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Mystras
Definition by Michael Goodyear

Mystras

The city of Mystras (or Mistras) in southern Greece was the provincial capital of the Byzantine Despotate of the Morea from the 13th through the 15th centuries CE. It was founded in 1249 CE by William II of Villehadouin, and it served...
Heraclius
Definition by Mark Cartwright

Heraclius

Heraclius (Herakleios) was emperor of the Byzantine Empire from 610 to 641 CE. He crushed the Persian empire and returned the looted True Cross to Jerusalem, but the second half of his reign was beset by intrigues and ecclesiastical controversies...
Romanos I
Definition by Mark Cartwright

Romanos I

Romanos I Lekapenos (“the Ignorant”) was emperor of the Byzantine Empire from 920 to 944 CE. Of Armenian descent, he was a military commander who usurped the throne to rule as co-emperor with the rightful heir, but still minor...
The Isaurians and the End of Germanic Influence in Byzantium
Article by Michael Goodyear

The Isaurians and the End of Germanic Influence in Byzantium

Germanic influence reigned in the Roman Empire from the end of the 4th century CE through the 5th. Germanic individuals took important posts in the government and the military, and Germanic tribes penetrated ever further into lands that had...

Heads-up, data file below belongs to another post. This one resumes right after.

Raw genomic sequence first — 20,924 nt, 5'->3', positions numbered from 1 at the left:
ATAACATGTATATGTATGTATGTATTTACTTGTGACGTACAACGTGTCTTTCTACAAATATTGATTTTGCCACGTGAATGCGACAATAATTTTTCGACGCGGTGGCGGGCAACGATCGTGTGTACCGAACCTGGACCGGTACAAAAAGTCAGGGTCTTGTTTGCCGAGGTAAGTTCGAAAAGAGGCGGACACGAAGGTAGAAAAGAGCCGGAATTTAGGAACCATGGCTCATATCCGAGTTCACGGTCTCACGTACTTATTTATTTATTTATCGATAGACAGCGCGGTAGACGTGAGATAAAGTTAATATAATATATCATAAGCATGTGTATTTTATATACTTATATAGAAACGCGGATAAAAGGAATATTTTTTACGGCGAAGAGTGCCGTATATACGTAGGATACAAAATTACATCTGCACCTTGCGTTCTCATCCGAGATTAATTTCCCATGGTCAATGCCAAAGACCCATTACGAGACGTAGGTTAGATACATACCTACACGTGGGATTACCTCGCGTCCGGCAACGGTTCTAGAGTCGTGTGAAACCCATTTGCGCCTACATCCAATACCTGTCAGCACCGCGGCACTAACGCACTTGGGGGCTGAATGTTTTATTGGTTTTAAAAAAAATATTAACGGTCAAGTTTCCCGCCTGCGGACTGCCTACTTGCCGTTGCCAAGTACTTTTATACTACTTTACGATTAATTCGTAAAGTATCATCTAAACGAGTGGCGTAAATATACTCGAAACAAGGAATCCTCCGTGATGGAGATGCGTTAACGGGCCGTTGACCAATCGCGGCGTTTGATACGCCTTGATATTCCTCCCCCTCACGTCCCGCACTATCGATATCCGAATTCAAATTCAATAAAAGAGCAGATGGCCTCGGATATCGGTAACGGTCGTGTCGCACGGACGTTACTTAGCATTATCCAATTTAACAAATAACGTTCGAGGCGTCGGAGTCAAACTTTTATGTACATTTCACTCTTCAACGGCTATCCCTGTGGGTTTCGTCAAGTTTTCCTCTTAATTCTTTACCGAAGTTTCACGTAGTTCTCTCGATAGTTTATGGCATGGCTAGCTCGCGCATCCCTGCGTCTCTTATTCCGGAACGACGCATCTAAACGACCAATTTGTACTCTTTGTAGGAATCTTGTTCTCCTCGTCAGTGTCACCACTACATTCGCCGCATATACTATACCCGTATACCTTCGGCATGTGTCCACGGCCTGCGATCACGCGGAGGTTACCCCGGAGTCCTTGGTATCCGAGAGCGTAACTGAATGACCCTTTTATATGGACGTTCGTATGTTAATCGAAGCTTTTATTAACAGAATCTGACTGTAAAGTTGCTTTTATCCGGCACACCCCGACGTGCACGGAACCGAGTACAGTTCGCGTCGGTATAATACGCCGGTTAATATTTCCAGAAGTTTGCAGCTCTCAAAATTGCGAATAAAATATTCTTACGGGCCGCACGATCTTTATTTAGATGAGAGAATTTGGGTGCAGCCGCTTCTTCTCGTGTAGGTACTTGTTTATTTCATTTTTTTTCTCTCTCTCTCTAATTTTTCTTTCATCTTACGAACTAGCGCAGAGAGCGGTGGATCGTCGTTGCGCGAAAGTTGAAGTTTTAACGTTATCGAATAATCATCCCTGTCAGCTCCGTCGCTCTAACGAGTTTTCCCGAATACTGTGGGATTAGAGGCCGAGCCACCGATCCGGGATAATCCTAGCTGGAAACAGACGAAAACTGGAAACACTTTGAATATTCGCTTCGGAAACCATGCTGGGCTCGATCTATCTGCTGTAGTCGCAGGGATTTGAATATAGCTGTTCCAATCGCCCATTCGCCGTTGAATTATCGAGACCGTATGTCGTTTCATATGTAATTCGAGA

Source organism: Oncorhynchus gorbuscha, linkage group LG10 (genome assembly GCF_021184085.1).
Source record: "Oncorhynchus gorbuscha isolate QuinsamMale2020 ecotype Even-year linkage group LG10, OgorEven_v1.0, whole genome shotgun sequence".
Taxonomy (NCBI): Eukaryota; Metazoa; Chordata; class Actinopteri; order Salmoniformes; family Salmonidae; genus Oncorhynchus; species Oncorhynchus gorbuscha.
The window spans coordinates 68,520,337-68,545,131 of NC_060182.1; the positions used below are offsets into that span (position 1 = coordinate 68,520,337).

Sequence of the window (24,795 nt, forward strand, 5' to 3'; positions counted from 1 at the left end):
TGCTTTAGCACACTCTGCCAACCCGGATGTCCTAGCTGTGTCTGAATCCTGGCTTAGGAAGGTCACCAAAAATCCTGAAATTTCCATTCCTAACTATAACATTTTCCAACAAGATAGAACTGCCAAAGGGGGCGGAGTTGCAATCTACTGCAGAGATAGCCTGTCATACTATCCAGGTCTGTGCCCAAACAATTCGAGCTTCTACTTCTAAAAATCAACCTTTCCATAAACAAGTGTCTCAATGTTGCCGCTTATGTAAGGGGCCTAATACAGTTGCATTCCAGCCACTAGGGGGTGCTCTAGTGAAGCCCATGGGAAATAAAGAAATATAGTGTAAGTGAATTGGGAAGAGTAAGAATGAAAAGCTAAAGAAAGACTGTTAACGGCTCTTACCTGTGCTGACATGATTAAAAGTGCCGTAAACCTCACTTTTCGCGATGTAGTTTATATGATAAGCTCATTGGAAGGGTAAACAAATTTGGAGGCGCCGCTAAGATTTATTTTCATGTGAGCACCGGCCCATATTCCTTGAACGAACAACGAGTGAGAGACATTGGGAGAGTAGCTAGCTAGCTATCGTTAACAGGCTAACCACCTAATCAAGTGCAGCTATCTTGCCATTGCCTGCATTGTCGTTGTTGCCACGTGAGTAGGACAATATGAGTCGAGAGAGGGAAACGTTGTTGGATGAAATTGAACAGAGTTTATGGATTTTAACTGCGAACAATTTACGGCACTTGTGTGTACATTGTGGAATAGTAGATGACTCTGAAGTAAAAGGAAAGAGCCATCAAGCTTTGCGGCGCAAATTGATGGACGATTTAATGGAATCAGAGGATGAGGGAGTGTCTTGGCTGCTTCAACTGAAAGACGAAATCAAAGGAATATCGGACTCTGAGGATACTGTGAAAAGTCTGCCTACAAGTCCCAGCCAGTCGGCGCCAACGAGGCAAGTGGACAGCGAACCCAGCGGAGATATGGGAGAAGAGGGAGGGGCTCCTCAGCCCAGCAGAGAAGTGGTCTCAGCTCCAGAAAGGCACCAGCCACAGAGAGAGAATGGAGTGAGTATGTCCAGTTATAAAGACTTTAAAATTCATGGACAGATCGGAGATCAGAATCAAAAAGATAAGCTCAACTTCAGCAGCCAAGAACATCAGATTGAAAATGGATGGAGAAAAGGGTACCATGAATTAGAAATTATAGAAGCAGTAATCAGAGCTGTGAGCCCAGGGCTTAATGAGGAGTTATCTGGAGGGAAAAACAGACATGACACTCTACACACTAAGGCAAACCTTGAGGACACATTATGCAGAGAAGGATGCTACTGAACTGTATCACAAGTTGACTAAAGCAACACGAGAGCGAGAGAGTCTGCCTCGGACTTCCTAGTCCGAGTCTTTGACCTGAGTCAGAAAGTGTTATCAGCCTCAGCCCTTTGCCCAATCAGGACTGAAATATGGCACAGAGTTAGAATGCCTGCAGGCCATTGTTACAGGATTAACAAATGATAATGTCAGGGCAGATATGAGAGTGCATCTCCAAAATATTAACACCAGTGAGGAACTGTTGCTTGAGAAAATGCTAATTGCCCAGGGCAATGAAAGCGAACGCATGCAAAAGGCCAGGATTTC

Greek Fire
Definition by Mark Cartwright

Greek Fire

Greek Fire was an incendiary weapon first used in Byzantine warfare in 678 CE. The napalm of ancient warfare, the highly flammable liquid was made of secret ingredients and used both in catapulted incendiary bombs and sprayed under pressure...
Samo
Definition by Cristian Violatti

Samo

Samo (reigned 623/624-658 CE) was a king of the Slavs who was responsible for the foundation of the first recorded political entity of the Slavic people, usually referred to as Samo’s Empire. Since writing was not introduced...
Leo III
Definition by Mark Cartwright

Leo III

Leo III was emperor of the Byzantine Empire from 717 to 741 CE. He founded the Isaurian dynasty which ruled until 802 CE. The emperor was a talented administrator, and he revamped the empire’s political apparatus and legal code. Leo’s...
Saint Cyril
Definition by Mark Cartwright

Saint Cyril

Saint Cyril (aka Kyrillos and Constantine the Philosopher, d. 867 CE) was a Byzantine linguist, teacher, scholar and missionary who famously preached Christianity to the Slavs in Moravia with his brother Methodius during the 9th century CE...
John I Tzimiskes
Definition by Michael Goodyear

John I Tzimiskes

John I Tzimiskes was Byzantine emperor from 969 to 976 CE. Although he took the throne by murdering his predecessor Nikephoros II Phokas, John was a popular emperor. A skilled general and a competent politician, he is known for expanding...
The Differences Between Byzantine & Armenian Christianity
Article by Michael Goodyear

The Differences Between Byzantine & Armenian Christianity

Although both the Byzantines and the Armenians were Christian, the types of Christianity they professed had important differences that led to a lack of recognition and tensions between the two groups and a considerable part of their relationship...